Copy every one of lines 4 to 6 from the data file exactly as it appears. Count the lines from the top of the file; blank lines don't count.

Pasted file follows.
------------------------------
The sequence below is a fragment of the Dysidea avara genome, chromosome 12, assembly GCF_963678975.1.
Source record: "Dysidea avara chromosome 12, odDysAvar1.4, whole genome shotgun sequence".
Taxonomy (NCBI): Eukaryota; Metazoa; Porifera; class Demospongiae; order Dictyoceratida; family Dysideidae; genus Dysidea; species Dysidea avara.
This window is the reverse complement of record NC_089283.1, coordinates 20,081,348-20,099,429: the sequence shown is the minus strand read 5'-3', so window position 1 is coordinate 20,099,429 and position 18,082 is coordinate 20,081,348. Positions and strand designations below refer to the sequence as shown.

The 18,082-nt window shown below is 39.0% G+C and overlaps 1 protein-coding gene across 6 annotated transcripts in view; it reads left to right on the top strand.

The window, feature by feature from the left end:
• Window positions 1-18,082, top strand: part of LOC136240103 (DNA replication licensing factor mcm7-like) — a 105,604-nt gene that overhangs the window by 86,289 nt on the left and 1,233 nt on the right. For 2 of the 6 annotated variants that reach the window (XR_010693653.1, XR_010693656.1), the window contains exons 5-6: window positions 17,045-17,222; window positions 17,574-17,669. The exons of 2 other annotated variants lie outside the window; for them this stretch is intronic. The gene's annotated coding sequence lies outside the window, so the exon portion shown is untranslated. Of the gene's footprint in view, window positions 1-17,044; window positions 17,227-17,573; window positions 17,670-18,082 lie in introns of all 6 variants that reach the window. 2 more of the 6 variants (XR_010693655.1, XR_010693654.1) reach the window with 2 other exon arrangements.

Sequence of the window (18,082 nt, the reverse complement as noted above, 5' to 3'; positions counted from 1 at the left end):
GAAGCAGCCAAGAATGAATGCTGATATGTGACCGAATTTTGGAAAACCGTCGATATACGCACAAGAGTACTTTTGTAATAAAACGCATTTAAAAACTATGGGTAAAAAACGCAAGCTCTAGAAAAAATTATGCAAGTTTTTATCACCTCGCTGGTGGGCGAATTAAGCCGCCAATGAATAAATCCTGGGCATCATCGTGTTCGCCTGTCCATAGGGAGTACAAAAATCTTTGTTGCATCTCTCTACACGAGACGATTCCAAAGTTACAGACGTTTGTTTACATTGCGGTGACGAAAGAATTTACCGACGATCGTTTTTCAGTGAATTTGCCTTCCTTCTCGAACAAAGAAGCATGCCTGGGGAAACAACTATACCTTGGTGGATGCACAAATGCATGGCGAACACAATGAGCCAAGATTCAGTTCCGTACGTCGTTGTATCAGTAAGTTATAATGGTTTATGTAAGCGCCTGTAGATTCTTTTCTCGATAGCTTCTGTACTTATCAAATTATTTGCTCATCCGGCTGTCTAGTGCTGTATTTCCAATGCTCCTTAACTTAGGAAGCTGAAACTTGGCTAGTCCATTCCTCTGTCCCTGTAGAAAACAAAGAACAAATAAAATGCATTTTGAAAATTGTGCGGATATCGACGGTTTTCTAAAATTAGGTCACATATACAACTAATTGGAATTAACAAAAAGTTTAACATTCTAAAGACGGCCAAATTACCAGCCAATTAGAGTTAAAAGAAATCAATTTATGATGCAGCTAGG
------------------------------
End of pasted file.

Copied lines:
This window is the reverse complement of record NC_089283.1, coordinates 20,081,348-20,099,429: the sequence shown is the minus strand read 5'-3', so window position 1 is coordinate 20,099,429 and position 18,082 is coordinate 20,081,348. Positions and strand designations below refer to the sequence as shown.

The 18,082-nt window shown below is 39.0% G+C and overlaps 1 protein-coding gene across 6 annotated transcripts in view; it reads left to right on the top strand.

The window, feature by feature from the left end: